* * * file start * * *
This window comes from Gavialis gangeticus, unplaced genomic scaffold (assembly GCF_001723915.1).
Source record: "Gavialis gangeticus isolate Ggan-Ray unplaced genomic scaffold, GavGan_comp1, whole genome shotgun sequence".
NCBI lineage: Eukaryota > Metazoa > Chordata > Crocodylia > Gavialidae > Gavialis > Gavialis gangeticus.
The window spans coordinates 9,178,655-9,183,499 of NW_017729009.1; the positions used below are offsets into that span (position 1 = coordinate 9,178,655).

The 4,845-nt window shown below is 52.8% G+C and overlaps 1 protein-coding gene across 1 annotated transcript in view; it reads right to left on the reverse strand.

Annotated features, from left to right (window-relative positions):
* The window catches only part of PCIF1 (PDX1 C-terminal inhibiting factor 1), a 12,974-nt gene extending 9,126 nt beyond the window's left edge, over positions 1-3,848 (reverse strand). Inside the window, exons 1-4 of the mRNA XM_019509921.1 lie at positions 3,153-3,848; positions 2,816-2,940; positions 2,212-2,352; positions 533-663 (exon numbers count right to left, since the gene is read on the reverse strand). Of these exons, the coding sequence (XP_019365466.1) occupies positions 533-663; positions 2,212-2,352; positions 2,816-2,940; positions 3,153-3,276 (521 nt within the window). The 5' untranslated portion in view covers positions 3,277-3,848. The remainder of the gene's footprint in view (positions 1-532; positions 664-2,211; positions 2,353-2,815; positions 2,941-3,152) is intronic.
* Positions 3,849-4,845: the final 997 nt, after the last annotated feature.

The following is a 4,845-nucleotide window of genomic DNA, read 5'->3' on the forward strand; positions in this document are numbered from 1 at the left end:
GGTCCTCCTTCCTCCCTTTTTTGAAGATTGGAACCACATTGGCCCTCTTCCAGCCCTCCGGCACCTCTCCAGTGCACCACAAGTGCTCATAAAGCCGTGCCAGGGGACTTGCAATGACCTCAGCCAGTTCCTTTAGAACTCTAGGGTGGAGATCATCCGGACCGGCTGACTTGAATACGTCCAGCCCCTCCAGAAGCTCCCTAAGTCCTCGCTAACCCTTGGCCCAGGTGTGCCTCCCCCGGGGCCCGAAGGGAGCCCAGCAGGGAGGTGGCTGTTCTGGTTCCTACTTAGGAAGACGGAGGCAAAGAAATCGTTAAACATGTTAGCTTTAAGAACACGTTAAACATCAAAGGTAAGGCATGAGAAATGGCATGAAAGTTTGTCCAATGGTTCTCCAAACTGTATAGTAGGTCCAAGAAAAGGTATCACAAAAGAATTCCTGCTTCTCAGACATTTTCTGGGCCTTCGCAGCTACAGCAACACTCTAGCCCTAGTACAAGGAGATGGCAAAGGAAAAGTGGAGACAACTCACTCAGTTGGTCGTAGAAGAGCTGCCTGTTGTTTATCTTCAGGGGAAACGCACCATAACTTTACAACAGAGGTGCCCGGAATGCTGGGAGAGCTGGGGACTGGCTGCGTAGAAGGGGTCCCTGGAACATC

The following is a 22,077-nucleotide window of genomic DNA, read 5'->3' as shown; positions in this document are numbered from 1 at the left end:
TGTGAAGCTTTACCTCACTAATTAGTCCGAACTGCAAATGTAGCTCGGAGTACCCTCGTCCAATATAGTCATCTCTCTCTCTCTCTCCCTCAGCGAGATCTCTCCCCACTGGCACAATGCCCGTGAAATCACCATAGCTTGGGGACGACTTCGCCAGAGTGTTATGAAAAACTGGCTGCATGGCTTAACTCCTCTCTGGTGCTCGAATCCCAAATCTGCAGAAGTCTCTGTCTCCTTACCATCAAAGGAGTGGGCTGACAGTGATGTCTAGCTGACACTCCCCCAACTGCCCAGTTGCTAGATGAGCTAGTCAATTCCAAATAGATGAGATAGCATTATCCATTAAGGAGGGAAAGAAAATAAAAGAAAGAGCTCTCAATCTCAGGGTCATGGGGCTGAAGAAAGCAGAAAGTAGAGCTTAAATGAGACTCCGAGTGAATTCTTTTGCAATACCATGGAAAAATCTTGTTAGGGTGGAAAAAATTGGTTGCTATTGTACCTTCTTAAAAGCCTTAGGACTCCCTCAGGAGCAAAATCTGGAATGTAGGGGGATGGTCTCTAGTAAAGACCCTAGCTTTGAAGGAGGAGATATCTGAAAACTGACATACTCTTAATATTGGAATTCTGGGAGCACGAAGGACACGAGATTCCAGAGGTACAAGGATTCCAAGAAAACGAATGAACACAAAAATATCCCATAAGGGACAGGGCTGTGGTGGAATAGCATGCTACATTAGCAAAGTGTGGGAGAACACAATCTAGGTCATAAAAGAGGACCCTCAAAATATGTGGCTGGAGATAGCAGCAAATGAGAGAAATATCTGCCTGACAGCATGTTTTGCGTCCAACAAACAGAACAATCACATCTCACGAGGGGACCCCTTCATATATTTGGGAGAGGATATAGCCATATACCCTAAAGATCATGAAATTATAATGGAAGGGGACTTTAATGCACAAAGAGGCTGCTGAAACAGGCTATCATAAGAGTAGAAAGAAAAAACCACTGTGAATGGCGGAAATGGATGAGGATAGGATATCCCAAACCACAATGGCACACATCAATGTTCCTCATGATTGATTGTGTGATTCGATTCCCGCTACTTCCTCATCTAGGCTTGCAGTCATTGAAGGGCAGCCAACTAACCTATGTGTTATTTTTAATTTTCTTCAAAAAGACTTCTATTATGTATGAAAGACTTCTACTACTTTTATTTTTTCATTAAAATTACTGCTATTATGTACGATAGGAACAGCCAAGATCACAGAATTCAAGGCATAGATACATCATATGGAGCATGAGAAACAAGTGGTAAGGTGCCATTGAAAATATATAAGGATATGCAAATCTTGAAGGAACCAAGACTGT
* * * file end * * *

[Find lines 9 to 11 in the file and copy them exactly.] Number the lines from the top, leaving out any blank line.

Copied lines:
The following is a 4,845-nucleotide window of genomic DNA, read 5'->3' on the forward strand; positions in this document are numbered from 1 at the left end:
GGTCCTCCTTCCTCCCTTTTTTGAAGATTGGAACCACATTGGCCCTCTTCCAGCCCTCCGGCACCTCTCCAGTGCACCACAAGTGCTCATAAAGCCGTGCCAGGGGACTTGCAATGACCTCAGCCAGTTCCTTTAGAACTCTAGGGTGGAGATCATCCGGACCGGCTGACTTGAATACGTCCAGCCCCTCCAGAAGCTCCCTAAGTCCTCGCTAACCCTTGGCCCAGGTGTGCCTCCCCCGGGGCCCGAAGGGAGCCCAGCAGGGAGGTGGCTGTTCTGGTTCCTACTTAGGAAGACGGAGGCAAAGAAATCGTTAAACATGTTAGCTTTAAGAACACGTTAAACATCAAAGGTAAGGCATGAGAAATGGCATGAAAGTTTGTCCAATGGTTCTCCAAACTGTATAGTAGGTCCAAGAAAAGGTATCACAAAAGAATTCCTGCTTCTCAGACATTTTCTGGGCCTTCGCAGCTACAGCAACACTCTAGCCCTAGTACAAGGAGATGGCAAAGGAAAAGTGGAGACAACTCACTCAGTTGGTCGTAGAAGAGCTGCCTGTTGTTTATCTTCAGGGGAAACGCACCATAACTTTACAACAGAGGTGCCCGGAATGCTGGGAGAGCTGGGGACTGGCTGCGTAGAAGGGGTCCCTGGAACATC

The following is a 22,077-nucleotide window of genomic DNA, read 5'->3' as shown; positions in this document are numbered from 1 at the left end: